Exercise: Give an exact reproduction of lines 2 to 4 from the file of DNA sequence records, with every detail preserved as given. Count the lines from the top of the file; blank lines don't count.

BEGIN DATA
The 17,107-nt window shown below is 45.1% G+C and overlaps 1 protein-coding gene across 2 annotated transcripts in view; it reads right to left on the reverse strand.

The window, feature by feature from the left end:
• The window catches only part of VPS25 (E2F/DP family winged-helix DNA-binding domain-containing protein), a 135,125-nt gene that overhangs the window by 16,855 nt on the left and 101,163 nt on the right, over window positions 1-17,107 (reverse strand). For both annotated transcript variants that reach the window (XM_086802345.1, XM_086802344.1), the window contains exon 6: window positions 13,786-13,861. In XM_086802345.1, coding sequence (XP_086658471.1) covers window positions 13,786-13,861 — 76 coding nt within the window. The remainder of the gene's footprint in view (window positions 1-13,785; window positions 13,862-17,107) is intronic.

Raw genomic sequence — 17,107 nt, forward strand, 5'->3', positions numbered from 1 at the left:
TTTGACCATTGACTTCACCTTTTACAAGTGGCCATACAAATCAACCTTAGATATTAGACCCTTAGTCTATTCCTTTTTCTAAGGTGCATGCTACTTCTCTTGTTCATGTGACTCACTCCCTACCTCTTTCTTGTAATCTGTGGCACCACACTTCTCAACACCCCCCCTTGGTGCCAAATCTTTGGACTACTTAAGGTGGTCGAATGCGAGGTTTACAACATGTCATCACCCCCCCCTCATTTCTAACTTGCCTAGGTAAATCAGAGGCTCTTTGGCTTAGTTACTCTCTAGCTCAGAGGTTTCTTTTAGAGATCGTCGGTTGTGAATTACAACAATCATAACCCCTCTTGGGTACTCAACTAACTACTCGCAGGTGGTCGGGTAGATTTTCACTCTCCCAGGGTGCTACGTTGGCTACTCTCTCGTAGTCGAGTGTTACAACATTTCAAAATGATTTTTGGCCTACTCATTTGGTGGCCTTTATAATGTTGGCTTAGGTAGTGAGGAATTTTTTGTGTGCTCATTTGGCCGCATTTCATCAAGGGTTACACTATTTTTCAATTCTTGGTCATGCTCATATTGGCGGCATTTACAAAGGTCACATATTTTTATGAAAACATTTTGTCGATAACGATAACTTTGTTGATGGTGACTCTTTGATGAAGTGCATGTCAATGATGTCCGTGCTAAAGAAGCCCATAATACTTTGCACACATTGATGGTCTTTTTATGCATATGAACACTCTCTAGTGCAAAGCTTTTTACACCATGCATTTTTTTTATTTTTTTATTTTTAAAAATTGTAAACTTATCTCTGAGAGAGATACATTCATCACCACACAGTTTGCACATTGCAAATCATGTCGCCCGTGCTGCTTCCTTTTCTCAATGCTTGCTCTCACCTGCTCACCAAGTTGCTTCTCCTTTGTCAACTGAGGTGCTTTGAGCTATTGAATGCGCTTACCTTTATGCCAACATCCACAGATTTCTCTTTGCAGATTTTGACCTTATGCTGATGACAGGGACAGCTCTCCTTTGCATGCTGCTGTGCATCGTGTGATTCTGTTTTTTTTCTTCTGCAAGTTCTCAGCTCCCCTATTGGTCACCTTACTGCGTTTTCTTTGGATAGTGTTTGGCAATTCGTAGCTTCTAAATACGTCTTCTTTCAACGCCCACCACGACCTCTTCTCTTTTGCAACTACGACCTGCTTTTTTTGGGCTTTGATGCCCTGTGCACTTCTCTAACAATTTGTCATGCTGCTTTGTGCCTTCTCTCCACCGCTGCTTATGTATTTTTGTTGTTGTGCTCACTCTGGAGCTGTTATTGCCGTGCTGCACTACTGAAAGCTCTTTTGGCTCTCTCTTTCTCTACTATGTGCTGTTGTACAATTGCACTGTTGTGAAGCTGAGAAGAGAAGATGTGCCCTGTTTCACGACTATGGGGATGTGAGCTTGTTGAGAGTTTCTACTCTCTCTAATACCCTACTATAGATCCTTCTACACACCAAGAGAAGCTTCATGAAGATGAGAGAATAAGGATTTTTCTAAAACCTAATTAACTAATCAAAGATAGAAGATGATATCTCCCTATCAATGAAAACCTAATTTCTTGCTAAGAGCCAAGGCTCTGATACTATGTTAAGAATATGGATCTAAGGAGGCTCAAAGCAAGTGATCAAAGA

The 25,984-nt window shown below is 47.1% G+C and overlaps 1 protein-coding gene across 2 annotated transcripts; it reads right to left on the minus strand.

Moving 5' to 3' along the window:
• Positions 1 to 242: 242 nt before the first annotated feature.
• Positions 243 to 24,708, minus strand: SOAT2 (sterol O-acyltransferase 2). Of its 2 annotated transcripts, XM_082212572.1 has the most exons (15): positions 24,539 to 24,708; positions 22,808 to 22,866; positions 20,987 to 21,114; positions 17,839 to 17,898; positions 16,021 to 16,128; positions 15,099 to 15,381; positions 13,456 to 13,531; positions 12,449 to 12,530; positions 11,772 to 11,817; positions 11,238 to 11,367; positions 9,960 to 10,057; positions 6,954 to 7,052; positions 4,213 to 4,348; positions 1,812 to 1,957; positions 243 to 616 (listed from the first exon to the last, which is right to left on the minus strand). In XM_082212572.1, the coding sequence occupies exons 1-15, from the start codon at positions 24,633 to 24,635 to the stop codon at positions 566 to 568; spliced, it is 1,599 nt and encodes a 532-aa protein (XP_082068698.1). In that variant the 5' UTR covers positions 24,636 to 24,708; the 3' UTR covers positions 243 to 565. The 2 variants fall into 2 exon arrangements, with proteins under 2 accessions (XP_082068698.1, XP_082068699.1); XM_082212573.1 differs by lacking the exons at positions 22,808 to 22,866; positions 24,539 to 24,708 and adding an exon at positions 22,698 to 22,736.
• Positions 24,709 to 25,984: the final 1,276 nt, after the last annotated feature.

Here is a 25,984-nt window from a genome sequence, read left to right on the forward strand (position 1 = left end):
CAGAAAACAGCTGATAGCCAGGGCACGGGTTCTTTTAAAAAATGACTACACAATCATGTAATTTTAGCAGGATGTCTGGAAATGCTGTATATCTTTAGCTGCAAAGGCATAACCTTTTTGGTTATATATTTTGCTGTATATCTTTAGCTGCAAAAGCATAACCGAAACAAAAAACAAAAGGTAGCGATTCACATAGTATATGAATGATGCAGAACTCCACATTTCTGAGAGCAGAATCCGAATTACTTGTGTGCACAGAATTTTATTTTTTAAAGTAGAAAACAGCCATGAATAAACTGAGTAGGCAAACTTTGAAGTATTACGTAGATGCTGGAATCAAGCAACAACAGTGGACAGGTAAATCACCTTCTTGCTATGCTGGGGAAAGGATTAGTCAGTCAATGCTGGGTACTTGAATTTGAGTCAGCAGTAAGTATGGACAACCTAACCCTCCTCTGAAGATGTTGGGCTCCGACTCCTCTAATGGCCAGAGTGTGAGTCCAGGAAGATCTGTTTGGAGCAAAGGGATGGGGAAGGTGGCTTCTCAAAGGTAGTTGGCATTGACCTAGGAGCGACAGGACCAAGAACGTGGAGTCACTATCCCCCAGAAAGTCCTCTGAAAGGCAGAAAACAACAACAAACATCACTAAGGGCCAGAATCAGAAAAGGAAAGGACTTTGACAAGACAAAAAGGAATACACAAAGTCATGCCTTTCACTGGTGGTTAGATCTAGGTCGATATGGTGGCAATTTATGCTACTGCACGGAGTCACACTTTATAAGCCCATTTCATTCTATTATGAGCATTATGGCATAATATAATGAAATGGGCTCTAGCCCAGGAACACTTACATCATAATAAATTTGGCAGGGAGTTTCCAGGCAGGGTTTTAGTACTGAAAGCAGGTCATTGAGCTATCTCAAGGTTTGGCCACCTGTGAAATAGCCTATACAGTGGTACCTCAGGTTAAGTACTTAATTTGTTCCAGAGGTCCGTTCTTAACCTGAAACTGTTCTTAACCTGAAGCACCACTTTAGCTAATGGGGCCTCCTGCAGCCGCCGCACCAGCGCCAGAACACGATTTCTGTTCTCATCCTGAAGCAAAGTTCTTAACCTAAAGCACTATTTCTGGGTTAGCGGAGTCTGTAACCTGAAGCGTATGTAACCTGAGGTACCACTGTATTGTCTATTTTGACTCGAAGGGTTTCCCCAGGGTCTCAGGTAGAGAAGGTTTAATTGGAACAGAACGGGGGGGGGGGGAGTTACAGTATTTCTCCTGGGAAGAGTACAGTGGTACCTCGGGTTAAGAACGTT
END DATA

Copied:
The window, feature by feature from the left end:
• The window catches only part of VPS25 (E2F/DP family winged-helix DNA-binding domain-containing protein), a 135,125-nt gene that overhangs the window by 16,855 nt on the left and 101,163 nt on the right, over window positions 1-17,107 (reverse strand). For both annotated transcript variants that reach the window (XM_086802345.1, XM_086802344.1), the window contains exon 6: window positions 13,786-13,861. In XM_086802345.1, coding sequence (XP_086658471.1) covers window positions 13,786-13,861 — 76 coding nt within the window. The remainder of the gene's footprint in view (window positions 1-13,785; window positions 13,862-17,107) is intronic.

Raw genomic sequence — 17,107 nt, forward strand, 5'->3', positions numbered from 1 at the left: